16. Alex (History)”>No video – just a “video presentation, like PowerPoint”.

  17. Jeremy (History)

    The Guardian reports that the video was taken of the outside of the facility:

    “The video, which is expected to be made public later, is a collection of material from various sources, in addition to Israeli intelligence. There is no tape from inside the alleged reactor, only two still photographs.”

  18. Yossi, Jerusalem

    If there was good evidence all along why the US IC and the Israeli prime minister said there is no conclusive evidence for the strike target being a nuclear facility?

    I predict the mountain will give birth to a mouse.

    A reminder: both Hersh and the Israeli analyst I quoted said the strike target had no roof and its internals were exposed for a long time. As far as we know Old Big box always had a roof. Are we talking on two different facilities?

  19. Gump (History)

    “Some in congress viewed the evidence in September, including photographs taken on the ground by Israeli intelligence that show the facility’s design was similar to North Korea’s Yongbyon nuclear plant.” NPRnewsbrief stated as a fact, not speculation.CurveballSlamdunk part 2?

  20. Rwendland (History)

    While we are waiting, here’s an image of a UK Magnox pressure vessel under construction. Berkeley 138 MWe, so maybe 27 times the volume of Yongbyon, or 3 times the diameter.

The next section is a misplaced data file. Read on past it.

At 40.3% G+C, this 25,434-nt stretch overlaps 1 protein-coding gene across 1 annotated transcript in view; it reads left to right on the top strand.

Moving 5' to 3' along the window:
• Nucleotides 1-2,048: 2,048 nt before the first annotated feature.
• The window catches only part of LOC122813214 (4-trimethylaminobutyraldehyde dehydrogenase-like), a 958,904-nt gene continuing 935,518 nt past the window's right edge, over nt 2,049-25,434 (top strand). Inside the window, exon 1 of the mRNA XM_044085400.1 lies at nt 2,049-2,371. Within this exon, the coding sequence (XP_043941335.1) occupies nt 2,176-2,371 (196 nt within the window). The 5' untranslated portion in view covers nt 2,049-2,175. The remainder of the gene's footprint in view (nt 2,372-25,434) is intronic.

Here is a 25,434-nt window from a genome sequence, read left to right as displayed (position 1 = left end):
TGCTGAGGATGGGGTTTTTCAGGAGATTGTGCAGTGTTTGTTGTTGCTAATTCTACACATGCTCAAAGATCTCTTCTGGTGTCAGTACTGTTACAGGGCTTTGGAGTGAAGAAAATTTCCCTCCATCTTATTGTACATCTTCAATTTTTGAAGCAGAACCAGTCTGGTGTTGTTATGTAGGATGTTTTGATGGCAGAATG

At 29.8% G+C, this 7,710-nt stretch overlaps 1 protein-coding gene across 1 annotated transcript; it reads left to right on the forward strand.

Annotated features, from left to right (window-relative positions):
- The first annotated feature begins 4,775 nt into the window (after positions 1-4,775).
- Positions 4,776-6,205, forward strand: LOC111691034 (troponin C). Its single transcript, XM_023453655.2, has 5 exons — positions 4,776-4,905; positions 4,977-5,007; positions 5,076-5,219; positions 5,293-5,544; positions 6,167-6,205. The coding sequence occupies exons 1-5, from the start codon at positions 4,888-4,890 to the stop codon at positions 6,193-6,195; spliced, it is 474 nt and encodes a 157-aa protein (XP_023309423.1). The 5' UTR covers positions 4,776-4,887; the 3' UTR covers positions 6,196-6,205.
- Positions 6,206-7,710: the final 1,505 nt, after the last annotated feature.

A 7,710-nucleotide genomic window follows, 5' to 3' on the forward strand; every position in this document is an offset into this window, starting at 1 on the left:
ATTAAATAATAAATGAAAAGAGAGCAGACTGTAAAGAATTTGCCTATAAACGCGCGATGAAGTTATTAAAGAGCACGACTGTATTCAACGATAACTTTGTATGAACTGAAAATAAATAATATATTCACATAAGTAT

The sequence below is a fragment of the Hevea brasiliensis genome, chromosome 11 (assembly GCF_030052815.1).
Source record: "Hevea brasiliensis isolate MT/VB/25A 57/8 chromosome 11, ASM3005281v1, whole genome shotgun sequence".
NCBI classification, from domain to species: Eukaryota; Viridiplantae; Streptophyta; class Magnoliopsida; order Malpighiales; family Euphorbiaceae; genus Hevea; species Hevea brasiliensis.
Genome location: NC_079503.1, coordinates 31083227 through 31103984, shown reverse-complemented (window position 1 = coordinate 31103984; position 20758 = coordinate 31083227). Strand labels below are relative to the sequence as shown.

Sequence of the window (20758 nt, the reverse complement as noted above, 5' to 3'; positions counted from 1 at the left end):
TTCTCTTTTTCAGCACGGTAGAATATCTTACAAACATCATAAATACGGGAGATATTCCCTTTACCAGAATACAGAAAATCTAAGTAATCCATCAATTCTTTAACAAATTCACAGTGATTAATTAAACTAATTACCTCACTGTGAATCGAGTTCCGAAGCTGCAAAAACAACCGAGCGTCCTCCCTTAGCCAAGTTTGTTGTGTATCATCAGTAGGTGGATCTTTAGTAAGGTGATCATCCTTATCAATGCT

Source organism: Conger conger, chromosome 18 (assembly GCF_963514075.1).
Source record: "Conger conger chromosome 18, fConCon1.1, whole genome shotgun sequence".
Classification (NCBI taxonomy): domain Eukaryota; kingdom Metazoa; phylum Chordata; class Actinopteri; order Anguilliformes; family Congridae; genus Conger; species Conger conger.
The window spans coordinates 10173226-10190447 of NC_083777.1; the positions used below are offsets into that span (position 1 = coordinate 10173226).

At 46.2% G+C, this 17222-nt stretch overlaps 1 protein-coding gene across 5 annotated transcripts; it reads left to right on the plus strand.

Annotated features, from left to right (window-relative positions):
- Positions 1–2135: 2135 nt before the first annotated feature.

But the interesting thing is that the steel pressure vessel was built on-site before the concrete biological shield was built around it, in these smaller UK Magnox reactors. You can see why it is much easier that way, especially when you consider the access needed to stack and key in the ~200 tonnes of graphite bricks, and other equipment, within the pressure vessel. This isn’t like a high power-density PWR where the relatively small pressure vessel is factory built.

    When we see the Syrian pics, we need to consider if it is compatible with a sensible way to on-site build a small Magnox reactor.

    [ Photo credit ]

  21. blowback (History)

    It gets even better

    A U.S. official, who asked not to be named because he was not authorized to discuss classified matters, said that among the intelligence the United States has was an image of what appeared to be people of Korean descent at the facility.

    Somebody’s been looking on Flickr again!

  22. Eli Lewine (History)

    I like how Hoekstra said that he felt Congress “was being used”. Does this mean that they showed them the tape/photos and told them they were going to delist NKorea? There was quite a bit of worrying that some in Congress were going to try and use the fact that they did not have enough info to draw a line in the sand and say that Congress would make every attempt to hold up the process until they had been briefed on Syria. At every hearing Chris Hill spoke at, some Republican unfriendly to the deal made a point to bring up how indignant they were that they had not been informed about the intelligence on this issue. So, it just seems to me that the decision on this was made because Rice/Hill had gotten to the point where they wanted to delist and they needed to take away any reasons for Congressional opposition that could be perceived as legitimate enough to convince people on the fence to oppose the deal. Whether this backfires or not, we will have to wait and find out.